Master of Philosophy
The Master of Philosophy (MPhil) is a one year research only masters degree. It provides an opportunity for students to undertake a research topic of an applied or professional nature, under the supervision of School of Communication Studies staff.
Alternatively, the MPhil can provide a pathway to more advanced research at doctoral level.
Programme Code: AK3720
Duration: 1 year full-time / 2 years part-time
Venue: City Campus
Start date: Anytime
In order to be admitted to the Master of Philosophy an applicant must have completed one of the following:
(a) a four-year bachelor’s degree at level 8 or
(b) a bachelor’s honours degree with second class honours or higher or
(c) a bachelor’s degree and a postgraduate diploma or
(d) a bachelor’s degree and at least three years of experience relevant to the proposed programme of research or
(e) a recognised professional qualification or evidence of professional experience approved by the University Postgraduate Board to be equivalent to the level of competence specified in one of 1(a) to 1(c) above.
An application for admission to the Master of Philosophy and the conditions of enrolment are subject to the approval of the University Postgraduate Board.
An applicant who applies under 1(d) or 1(e) above must provide evidence to the University Postgraduate Board of their ability to undertake advanced academic study.
The University Postgraduate Board may require an applicant to complete an approved course in research methods prior to admission.
The University Postgraduate Board must be satisfied that an applicant’s proposed programme of research is viable and the arrangements for supervision are appropriate and able to be sustained prior to enrolment.Guidelines to entry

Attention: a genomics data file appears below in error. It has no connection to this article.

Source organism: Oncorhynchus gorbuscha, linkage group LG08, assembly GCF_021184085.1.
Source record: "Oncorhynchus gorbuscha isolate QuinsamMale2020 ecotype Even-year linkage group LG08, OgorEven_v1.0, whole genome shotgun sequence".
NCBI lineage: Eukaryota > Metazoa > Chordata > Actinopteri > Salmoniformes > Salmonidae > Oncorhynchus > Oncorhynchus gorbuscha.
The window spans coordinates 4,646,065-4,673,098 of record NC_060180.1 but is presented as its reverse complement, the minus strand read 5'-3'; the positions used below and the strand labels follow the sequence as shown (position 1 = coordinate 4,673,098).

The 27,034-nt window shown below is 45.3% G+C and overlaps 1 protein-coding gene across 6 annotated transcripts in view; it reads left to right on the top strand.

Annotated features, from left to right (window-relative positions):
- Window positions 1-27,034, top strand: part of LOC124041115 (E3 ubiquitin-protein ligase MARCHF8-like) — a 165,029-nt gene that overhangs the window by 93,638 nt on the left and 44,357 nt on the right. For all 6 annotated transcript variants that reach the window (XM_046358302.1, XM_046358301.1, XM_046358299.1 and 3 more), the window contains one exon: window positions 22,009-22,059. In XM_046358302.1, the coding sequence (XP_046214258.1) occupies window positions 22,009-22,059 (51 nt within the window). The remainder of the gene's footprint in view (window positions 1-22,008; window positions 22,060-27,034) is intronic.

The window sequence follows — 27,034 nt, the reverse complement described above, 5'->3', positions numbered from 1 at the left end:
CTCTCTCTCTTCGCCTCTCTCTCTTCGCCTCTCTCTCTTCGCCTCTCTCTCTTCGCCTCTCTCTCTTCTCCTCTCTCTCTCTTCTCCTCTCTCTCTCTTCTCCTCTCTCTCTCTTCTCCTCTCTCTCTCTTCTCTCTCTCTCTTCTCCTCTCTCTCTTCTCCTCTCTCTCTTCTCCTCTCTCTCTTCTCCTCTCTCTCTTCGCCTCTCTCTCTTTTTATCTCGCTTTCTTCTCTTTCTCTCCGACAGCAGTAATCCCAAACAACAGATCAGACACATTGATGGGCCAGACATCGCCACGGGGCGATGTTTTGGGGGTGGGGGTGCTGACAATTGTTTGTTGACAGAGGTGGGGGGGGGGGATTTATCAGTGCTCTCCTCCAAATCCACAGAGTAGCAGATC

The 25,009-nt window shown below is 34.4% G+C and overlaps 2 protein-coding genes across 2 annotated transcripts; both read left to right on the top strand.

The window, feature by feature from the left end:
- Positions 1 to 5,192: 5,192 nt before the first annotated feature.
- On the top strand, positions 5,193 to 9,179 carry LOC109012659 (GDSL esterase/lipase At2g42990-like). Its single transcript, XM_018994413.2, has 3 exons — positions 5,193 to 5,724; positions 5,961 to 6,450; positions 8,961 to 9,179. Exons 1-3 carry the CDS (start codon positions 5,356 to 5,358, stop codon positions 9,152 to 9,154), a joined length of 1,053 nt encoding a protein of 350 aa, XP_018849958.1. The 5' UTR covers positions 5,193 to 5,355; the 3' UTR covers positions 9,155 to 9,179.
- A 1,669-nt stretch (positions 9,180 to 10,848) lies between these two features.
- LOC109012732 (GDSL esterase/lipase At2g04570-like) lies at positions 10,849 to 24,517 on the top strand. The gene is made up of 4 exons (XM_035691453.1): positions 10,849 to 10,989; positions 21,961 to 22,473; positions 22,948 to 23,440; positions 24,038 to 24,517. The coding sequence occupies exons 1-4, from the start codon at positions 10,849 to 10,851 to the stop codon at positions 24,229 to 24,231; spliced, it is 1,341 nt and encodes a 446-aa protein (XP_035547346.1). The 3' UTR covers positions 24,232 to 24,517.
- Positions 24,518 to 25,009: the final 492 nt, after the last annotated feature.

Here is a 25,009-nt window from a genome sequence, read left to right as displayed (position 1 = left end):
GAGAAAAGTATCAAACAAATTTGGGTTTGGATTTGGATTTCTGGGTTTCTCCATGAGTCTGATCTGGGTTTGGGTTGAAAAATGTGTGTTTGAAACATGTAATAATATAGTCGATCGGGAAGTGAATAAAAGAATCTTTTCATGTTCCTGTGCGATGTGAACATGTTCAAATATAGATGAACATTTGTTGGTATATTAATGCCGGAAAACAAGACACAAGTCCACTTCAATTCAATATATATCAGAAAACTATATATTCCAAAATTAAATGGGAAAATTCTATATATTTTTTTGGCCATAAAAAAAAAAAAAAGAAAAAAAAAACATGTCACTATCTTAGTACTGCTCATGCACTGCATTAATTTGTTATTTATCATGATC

A Postgraduate Research Proposal (PGR1 form)
The MPhil is characterised by advanced study and original research in a discipline, and as such:
- demands knowledge of the wider subject in which the topic for intensive investigation is situated
- requires sustained supervised research
- includes pure or applied research, creative planning and design, practical work and original scholarship, with graduates demonstrating well developed skills of research, critical analysis and application so as to demonstrate independence of thought in their area of specialisation
- requires excellent communication skills for creating, synthesising, evaluating and persuading
- expects a tangible output that pushes the boundaries of knowledge in a discipline or field of study.
Students will complete an original thesis during this year of study. Staff in the School of Communication Studies are available to supervise MPhil research on a wide range of topics. The school has extensive research capabilities in the following areas:
- 3D Communication
- American studies
- Anime and manga
- Asia-Pacific media
- Children's television
- Community media
- Creative identity
- Creative industries
- Critical discourse analysis
- Critical theory
- Cultural history
- Cultural, social and gender identities
- Cultural studies
- Digital performance
- Digital visual information systems
- Documentary film
- Environmental communication
- Ethnography of organisations
- Film studies
- Food studies
- Future of journalism
- Grounded theory
- Identity construction
- Journalism education
- Learning communication
- Literature and publishing
- Multimodal interaction analysis
- New media in the South Pacific
- New Zealand film culture
- Organisational identity and social media
- Posthumanist visuality
- Production journalism
- Television drama and audience
- Thematic analysis (methodology)
- Pacific rim film cultures
- Political economy
- Religion and society
- Public service broadcasting
- Relationship between public relations and journalism
- Social identity in the creative industries
- Social media in journalism
- Stereoscopic moving image
- Strategic management of global virtue teams
- Visual rhetoric
Please contact the Programme Administrator, Jessie Hsu for programme information.
Career opportunitiesIt is expected that graduates with a Master of Philosophy will have gained the necessary skills and qualifications to follow an academic or research career leading to a Doctor of Philosophy. Alternatively, your research topic may lead you to a position of expertise in your chosen field.
Last updated: 19-Oct-2015 10.47am
The information on this page was correct at time of publication. For a comprehensive overview of AUT qualifications, please refer to the Academic Calendar.